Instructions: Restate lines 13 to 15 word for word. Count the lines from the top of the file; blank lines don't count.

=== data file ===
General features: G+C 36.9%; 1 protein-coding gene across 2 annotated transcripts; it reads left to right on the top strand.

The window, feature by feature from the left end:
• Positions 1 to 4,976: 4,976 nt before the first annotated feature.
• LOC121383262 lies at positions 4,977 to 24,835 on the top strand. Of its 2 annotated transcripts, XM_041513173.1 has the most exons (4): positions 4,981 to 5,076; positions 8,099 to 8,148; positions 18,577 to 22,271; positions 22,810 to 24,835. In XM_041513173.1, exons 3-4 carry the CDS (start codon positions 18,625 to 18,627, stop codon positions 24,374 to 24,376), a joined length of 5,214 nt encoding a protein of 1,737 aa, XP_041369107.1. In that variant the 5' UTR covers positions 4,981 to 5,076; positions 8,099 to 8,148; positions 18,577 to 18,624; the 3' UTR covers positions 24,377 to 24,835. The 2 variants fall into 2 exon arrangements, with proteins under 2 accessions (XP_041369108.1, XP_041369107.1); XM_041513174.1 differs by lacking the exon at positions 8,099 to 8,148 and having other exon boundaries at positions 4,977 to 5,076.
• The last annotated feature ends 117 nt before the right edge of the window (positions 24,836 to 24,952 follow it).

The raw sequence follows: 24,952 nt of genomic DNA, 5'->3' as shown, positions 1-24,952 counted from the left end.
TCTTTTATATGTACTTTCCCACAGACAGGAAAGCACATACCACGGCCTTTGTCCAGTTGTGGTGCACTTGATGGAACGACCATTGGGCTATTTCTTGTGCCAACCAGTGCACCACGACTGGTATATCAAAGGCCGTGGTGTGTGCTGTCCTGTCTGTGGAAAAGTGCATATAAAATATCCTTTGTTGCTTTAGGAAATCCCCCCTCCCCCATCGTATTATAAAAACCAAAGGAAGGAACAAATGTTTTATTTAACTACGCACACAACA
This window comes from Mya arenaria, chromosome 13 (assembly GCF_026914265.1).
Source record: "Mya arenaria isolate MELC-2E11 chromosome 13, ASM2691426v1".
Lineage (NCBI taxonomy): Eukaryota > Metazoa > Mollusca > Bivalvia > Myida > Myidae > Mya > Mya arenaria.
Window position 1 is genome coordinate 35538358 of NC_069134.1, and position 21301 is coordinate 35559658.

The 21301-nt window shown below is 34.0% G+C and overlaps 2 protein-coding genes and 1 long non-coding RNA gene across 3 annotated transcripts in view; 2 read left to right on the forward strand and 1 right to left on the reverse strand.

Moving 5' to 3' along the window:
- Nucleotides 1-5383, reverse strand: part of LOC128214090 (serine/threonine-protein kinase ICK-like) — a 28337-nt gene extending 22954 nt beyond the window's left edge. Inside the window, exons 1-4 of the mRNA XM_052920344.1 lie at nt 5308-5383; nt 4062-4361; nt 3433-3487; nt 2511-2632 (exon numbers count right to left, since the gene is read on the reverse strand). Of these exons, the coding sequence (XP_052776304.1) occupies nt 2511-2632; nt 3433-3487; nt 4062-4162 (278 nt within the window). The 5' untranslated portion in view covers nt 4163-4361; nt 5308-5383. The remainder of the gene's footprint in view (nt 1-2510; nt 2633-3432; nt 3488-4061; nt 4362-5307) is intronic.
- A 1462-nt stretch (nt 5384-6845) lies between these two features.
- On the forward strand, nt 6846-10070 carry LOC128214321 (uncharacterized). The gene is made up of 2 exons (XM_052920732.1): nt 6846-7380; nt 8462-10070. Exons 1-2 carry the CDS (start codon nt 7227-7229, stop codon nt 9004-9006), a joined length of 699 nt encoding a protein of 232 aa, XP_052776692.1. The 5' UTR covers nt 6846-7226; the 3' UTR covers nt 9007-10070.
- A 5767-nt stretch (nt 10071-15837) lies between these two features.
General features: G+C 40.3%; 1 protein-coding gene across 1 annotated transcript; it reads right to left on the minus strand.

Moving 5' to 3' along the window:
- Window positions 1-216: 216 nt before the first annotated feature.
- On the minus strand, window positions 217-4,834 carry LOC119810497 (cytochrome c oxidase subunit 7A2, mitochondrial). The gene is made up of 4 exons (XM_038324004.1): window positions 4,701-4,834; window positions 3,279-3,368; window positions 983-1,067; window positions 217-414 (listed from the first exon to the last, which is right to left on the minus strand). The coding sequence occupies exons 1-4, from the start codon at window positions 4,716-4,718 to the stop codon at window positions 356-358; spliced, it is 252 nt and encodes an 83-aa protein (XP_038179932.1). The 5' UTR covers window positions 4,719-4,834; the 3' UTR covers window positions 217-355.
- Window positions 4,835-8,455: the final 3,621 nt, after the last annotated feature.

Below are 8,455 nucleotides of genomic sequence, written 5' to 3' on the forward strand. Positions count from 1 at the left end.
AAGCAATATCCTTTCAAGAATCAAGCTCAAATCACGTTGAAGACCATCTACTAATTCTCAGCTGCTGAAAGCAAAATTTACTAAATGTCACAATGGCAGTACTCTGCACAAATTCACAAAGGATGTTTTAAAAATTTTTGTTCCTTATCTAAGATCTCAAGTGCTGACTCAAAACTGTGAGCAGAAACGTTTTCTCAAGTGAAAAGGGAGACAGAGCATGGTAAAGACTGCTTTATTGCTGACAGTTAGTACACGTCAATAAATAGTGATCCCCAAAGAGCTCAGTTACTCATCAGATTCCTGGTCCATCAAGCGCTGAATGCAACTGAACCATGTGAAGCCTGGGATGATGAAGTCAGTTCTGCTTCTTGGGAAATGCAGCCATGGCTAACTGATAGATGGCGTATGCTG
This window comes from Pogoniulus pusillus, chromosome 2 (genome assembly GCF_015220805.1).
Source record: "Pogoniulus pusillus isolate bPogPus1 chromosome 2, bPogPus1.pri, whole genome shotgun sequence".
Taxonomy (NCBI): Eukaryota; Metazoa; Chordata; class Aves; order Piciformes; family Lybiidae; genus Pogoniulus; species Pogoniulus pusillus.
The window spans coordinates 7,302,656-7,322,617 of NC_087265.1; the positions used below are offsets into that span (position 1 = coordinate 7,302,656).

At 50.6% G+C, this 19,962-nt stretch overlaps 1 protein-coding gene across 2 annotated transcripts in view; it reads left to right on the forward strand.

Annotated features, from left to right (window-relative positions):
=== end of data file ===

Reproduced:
Moving 5' to 3' along the window:
- Nucleotides 1-5383, reverse strand: part of LOC128214090 (serine/threonine-protein kinase ICK-like) — a 28337-nt gene extending 22954 nt beyond the window's left edge. Inside the window, exons 1-4 of the mRNA XM_052920344.1 lie at nt 5308-5383; nt 4062-4361; nt 3433-3487; nt 2511-2632 (exon numbers count right to left, since the gene is read on the reverse strand). Of these exons, the coding sequence (XP_052776304.1) occupies nt 2511-2632; nt 3433-3487; nt 4062-4162 (278 nt within the window). The 5' untranslated portion in view covers nt 4163-4361; nt 5308-5383. The remainder of the gene's footprint in view (nt 1-2510; nt 2633-3432; nt 3488-4061; nt 4362-5307) is intronic.
- A 1462-nt stretch (nt 5384-6845) lies between these two features.